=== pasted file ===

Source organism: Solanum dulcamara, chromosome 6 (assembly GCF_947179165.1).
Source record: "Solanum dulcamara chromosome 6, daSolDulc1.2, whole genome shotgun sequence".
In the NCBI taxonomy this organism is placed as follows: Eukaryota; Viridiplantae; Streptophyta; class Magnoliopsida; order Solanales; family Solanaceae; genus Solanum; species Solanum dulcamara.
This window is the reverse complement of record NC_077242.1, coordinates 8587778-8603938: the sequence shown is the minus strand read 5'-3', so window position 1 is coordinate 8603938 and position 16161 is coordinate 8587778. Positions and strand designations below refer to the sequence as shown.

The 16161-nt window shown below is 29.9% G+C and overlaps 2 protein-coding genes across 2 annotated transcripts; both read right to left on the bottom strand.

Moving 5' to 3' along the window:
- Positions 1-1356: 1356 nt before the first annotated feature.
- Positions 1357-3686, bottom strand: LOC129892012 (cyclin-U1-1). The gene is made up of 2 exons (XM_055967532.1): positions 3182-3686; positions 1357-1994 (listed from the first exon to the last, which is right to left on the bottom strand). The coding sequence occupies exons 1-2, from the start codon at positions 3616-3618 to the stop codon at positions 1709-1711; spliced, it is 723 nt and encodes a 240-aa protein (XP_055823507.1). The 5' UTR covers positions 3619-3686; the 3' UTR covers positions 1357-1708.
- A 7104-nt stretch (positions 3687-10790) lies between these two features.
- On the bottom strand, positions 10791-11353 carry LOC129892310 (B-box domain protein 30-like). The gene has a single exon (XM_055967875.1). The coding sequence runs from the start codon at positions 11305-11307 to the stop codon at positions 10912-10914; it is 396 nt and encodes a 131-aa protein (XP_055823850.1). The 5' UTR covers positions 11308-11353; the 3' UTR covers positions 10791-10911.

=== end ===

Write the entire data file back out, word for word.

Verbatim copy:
Source organism: Solanum dulcamara, chromosome 6 (assembly GCF_947179165.1).
Source record: "Solanum dulcamara chromosome 6, daSolDulc1.2, whole genome shotgun sequence".
In the NCBI taxonomy this organism is placed as follows: Eukaryota; Viridiplantae; Streptophyta; class Magnoliopsida; order Solanales; family Solanaceae; genus Solanum; species Solanum dulcamara.
This window is the reverse complement of record NC_077242.1, coordinates 8587778-8603938: the sequence shown is the minus strand read 5'-3', so window position 1 is coordinate 8603938 and position 16161 is coordinate 8587778. Positions and strand designations below refer to the sequence as shown.

The 16161-nt window shown below is 29.9% G+C and overlaps 2 protein-coding genes across 2 annotated transcripts; both read right to left on the bottom strand.

Moving 5' to 3' along the window:
- Positions 1-1356: 1356 nt before the first annotated feature.
- Positions 1357-3686, bottom strand: LOC129892012 (cyclin-U1-1). The gene is made up of 2 exons (XM_055967532.1): positions 3182-3686; positions 1357-1994 (listed from the first exon to the last, which is right to left on the bottom strand). The coding sequence occupies exons 1-2, from the start codon at positions 3616-3618 to the stop codon at positions 1709-1711; spliced, it is 723 nt and encodes a 240-aa protein (XP_055823507.1). The 5' UTR covers positions 3619-3686; the 3' UTR covers positions 1357-1708.
- A 7104-nt stretch (positions 3687-10790) lies between these two features.
- On the bottom strand, positions 10791-11353 carry LOC129892310 (B-box domain protein 30-like). The gene has a single exon (XM_055967875.1). The coding sequence runs from the start codon at positions 11305-11307 to the stop codon at positions 10912-10914; it is 396 nt and encodes a 131-aa protein (XP_055823850.1). The 5' UTR covers positions 11308-11353; the 3' UTR covers positions 10791-10911.